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Asian Development Bank among contributors to Fluidic’s US$20m Southeast Asia push

Fluidic's zinc-air battery. Image: Fluidic.
Zinc-air battery-based energy storage system maker Fluidic Energy has received US$20 million in investment for projects in Southeast Asia from a private equity fund which includes the Asian Development Bank as a partner.

Asia Climate Partners (ACP), the private equity fund which has invested in Fluidic, includes Japanese financial services company ORIX and Dutch asset management firm Robeco – which is also owned by ORIX – as joint venture partners alongside the Asian Development Bank.

Headquartered in Arizona, USA, with production facilities in Indonesia, Fluidic claims its batteries are made with low cost, non-toxic materials. The company is particularly keen to target remote applications such as telecoms towers and off-grid and microgrid rural electrification projects.

Fluidic claims to have installed more than 100,000 batteries already, including 22MWh at 96 solar-plus-storage projects in the Indonesian archipelago which serve more than 100,000 people. Following the signing of an MoU earlier this year, Fluidic is also deploying some 45MWh to rural Madagascar, enabling more than 400,000 people to have access to energy. The company has also signed an agreement with heavy machinery maker Caterpillar for solar-plus-storage projects and was selected as a supplier to US utility Duke Energy’s first “non-demonstration” microgrid earlier this month.

Focus on Asia

The latest investment, it is hoped, will be used to enable increased access to power via renewables, thus limiting new fossil fuel plants and replacing costly and polluting diesel generators, which are often the only source of electricity in remote areas. Fluidic said in a press release that around half of the world’s 1.2 billion people with little or no access to electricity live in Asia.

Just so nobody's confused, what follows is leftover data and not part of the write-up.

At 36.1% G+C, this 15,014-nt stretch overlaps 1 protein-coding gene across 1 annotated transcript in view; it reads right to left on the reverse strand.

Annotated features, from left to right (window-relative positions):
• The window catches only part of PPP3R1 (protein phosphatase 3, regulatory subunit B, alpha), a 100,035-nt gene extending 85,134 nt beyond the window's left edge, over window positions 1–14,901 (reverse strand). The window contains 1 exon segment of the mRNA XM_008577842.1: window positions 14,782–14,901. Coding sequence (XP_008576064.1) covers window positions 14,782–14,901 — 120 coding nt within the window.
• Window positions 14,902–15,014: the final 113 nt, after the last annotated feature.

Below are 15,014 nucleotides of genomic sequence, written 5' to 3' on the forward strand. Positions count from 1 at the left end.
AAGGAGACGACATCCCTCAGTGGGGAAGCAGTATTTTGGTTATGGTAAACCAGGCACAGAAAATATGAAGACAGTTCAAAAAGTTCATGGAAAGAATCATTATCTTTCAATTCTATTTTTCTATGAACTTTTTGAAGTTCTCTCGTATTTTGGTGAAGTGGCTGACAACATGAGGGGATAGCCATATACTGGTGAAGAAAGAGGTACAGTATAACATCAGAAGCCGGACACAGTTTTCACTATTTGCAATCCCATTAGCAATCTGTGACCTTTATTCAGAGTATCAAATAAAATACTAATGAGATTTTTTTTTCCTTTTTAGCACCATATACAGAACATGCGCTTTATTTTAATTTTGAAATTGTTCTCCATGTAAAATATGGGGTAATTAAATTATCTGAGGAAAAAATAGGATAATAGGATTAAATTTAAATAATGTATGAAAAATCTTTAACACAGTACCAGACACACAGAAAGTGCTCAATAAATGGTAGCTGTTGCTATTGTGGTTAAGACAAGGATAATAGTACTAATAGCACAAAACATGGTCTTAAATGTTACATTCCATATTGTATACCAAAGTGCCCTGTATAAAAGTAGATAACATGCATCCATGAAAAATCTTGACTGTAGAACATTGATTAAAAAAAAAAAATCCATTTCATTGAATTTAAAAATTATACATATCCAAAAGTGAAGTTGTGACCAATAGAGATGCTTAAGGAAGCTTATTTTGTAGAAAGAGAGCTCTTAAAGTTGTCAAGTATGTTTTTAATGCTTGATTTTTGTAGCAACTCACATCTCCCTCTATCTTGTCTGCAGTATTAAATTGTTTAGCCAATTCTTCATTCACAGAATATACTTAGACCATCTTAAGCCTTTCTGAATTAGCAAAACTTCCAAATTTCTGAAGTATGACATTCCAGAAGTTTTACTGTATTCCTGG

“Although we were founded in the US and offer solutions for markets such as telecom, grid firming, and critical power, we immediately recognised the positive impact we could have in the Asia-Pacific region,” Fluidic CEO Steve Scharnhorst said.

“We focused much of our commercialisation strategy on Asia for the first several years simply because there was a problem that we knew we could help fix.”

Fluidic claims its total system solutions, which include the zinc-air hybrid batteries, are suitable for long duration storage applications and can withstand harsh environmental conditions. The company says its microgrid solutions can offer days, rather than hours of storage.

“Energy storage is a key enabler of widespread decentralized renewable energy generation and we see enormous potential in our core countries like India, Indonesia and the Philippines, that have high penetration of diesel generation and low electrification rates,” ACP managing director Duarte Da Silva said.

“We are excited about this investment for many reasons, including: commercial traction of Fluidic's product and its proven ability to deliver in diverse environments and harsh conditions; competitive position in its target markets; and the team's commitment to high environmental standards and improving lives through its business offering.”

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